Despite skepticism, Kansas still can’t shake subsidies

A 2018 paper from the Upjohn Institute for Employment Research estimated that at least 75% of companies receiving an incentive would have made the same business decisions even if they didn’t receive subsidies. These same results have been found in Kansas. A study of the state’s PEAK program (Promoting Employment Across Kansas) by Professor Nathan Jensen found that PEAK recipients were no more likely to create jobs than non-PEAK recipients.  Dr. Arthur Hall of the University of Kansas reached a similar conclusion in a study of STAR bond projects in Wichita.

There is a growing skepticism towards STAR Bonds and other business subsidies like it. Just this year, there was a hearing on SB 546, which would have discontinued two similar business subsidies (PEAK and H-PIP) in favor of reducing the corporate tax rate. During the hearing, some committee members pointed out how the subsidies were even picking winners and losers, with most recipients centered in urban counties while rural counties had little. The hearing took place months after the Prairefire development in Overland Park missed a maturity date for its $65 million in STAR Bond debt and is at risk of defaulting.

According to a Division of Post-Audit report, by November 2020, $873 million in state sales tax revenue had gone to paying off $1.1 billion statewide in STAR bond project debt since the program’s origin in 1993.  That’s $32.3 million a year, so assuming that the state hasn’t issued more STAR Bonds since then (which hasn’t happened outside of the sake of this example), then the state won’t even be “profitable” until 2027. At the time, some speculated it would be decades until it would be fully paid off. STAR Bonds may appear to be bringing in revenues…when one doesn’t look at the profound debt they incur.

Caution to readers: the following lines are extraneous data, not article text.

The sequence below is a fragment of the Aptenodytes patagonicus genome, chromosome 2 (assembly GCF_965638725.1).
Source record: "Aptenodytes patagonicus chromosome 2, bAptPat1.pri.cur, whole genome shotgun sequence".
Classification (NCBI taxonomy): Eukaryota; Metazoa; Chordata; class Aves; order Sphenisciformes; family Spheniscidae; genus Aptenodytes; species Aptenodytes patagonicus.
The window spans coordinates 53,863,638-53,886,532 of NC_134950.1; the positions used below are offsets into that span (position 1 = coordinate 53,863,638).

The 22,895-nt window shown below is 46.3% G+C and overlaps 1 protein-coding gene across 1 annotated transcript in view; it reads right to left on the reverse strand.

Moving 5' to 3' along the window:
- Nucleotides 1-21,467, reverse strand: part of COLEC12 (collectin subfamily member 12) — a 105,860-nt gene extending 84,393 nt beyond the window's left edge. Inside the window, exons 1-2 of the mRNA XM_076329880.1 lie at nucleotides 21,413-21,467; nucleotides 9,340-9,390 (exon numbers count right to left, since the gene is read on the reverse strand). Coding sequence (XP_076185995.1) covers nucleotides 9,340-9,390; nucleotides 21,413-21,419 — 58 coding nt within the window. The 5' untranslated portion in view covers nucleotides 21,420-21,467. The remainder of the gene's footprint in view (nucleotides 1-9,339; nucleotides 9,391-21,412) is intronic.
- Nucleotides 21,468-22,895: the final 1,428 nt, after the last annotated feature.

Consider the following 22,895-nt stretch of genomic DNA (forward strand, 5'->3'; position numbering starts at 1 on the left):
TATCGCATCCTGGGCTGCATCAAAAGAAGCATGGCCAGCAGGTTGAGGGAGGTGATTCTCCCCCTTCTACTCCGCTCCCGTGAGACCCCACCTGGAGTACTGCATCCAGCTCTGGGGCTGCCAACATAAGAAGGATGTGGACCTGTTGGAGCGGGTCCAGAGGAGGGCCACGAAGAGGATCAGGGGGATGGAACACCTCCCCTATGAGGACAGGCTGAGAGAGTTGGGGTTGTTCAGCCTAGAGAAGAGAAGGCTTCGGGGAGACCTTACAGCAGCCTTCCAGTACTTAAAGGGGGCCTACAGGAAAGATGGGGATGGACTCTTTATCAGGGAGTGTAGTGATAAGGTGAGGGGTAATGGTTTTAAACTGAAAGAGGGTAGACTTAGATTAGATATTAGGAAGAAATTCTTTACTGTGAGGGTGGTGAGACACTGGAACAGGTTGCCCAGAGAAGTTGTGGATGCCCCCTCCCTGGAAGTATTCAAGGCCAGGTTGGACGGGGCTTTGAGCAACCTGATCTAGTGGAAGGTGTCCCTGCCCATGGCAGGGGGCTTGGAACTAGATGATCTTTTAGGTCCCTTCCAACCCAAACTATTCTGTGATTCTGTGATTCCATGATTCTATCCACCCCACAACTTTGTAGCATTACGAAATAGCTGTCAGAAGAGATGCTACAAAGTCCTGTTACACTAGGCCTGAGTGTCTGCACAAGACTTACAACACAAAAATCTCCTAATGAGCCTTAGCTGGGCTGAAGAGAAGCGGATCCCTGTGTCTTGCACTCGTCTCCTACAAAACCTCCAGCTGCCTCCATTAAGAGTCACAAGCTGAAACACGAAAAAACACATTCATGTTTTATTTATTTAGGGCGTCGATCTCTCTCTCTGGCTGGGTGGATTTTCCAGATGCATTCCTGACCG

However, the legislature is still moving in the wrong direction with some bills. Outside of one Senator, the Kansas Legislature unanimously approved HB 2483 this year, a bill that eliminated mandatory reviews of all economic incentive programs every three years. Representative Sean Tarwater, the Chair of the House Committee on Commerce, argued that the “automatic audits” were “somewhat boring” and that legislators could instead focus audits on specific programs. However, mandatory audits help catch issues or programs that legislators may miss without media attention or direct feedback. Kansas’s widely inefficient programs need more oversight, not less.

If Kansas fails to enact some form of tax relief this year, the state will have the highest marginal individual income tax rates not just of our neighbors, but of all of our neighbors’ neighboring states with the exception of New Mexico. The messaging around subsidies is largely “We need to give out money to be competitive with our neighbors.” Yet instead of removing the existing costs that people and businesses face when they move to Kansas in the form of taxes, subsidies take money from individual families (the losers) and to give it to corporations (the winners) to pave the way for ribbon-cutting ceremonies and headlines.